This is often the case even if you’ve stitched multiple images together.
Since stitching images is just adding different parts of the image circle together, I often leave fixing CA/distortion and vignetting until after I’ve stitched images together.
The one exception to this is purple fringing, which as I showed in the TS-E17 review, you can try and reduce at the RAW processing stage.
The example here was unshifted so I also checked the ‘Remove CA’ box.
The TS-E17 is pretty good in this respect, but (unshifted) it helped a little bit in other areas of the image. The purple defringing worked very well here, shifted or not.
Extending the canvas
All my fixes for images, whether single shots or stitched, rely on finding the centre of the image circle.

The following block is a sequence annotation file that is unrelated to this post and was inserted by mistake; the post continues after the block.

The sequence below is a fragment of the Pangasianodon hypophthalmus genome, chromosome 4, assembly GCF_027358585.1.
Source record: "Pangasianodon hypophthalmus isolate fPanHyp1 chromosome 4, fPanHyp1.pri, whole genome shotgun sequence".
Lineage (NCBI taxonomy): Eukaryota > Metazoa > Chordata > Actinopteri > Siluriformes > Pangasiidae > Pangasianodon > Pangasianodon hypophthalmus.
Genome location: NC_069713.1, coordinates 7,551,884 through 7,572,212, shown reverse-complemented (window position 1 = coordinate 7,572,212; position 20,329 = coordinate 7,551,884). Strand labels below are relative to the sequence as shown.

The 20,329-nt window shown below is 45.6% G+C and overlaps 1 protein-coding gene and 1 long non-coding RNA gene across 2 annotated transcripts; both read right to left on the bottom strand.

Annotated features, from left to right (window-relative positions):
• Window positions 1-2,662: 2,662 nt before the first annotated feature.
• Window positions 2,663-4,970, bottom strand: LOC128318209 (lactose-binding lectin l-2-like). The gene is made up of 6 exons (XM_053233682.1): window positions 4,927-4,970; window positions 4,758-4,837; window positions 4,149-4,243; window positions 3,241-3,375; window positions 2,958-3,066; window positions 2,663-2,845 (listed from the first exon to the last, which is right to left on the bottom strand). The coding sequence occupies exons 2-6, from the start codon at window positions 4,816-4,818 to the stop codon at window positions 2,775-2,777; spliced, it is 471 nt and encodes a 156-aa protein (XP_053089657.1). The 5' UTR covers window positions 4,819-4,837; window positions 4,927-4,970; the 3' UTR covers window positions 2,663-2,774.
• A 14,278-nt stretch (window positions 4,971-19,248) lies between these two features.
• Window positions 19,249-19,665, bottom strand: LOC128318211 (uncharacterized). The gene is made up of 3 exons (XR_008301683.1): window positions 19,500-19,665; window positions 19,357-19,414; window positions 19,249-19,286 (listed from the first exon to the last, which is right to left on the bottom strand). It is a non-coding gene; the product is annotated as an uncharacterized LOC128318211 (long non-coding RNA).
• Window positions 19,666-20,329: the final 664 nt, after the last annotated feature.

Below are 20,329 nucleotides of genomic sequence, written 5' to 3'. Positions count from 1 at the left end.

If you do a simple up/down/sideways shift then the shift is shown on the scale at the side of the lens.
If you know the size of your sensor, then you can work out where the centre is.
So for my full frame sensors, I know they are ~24mm x 36mm.
Here’s an example from when I first tested the TS-E 24mm F3.5L (the 1991 version) at 11mm of right shift.
I’ve extended the canvas of my image by twice the amount of shift, or 22mm
How do I know what this is in pixels?
Well, the image from my old Canon 1Ds was 4064 pixels wide. (so 4064 pixels in 36mm)
(36+22) ÷ 36 is ~1.611 which is how much I need to multiply the width by for the new width.
4064 x 1.611 is ~6548 pixels
This gives a total width for the image, with it’s grey extension, of 6548 pixels (the height is unchanged).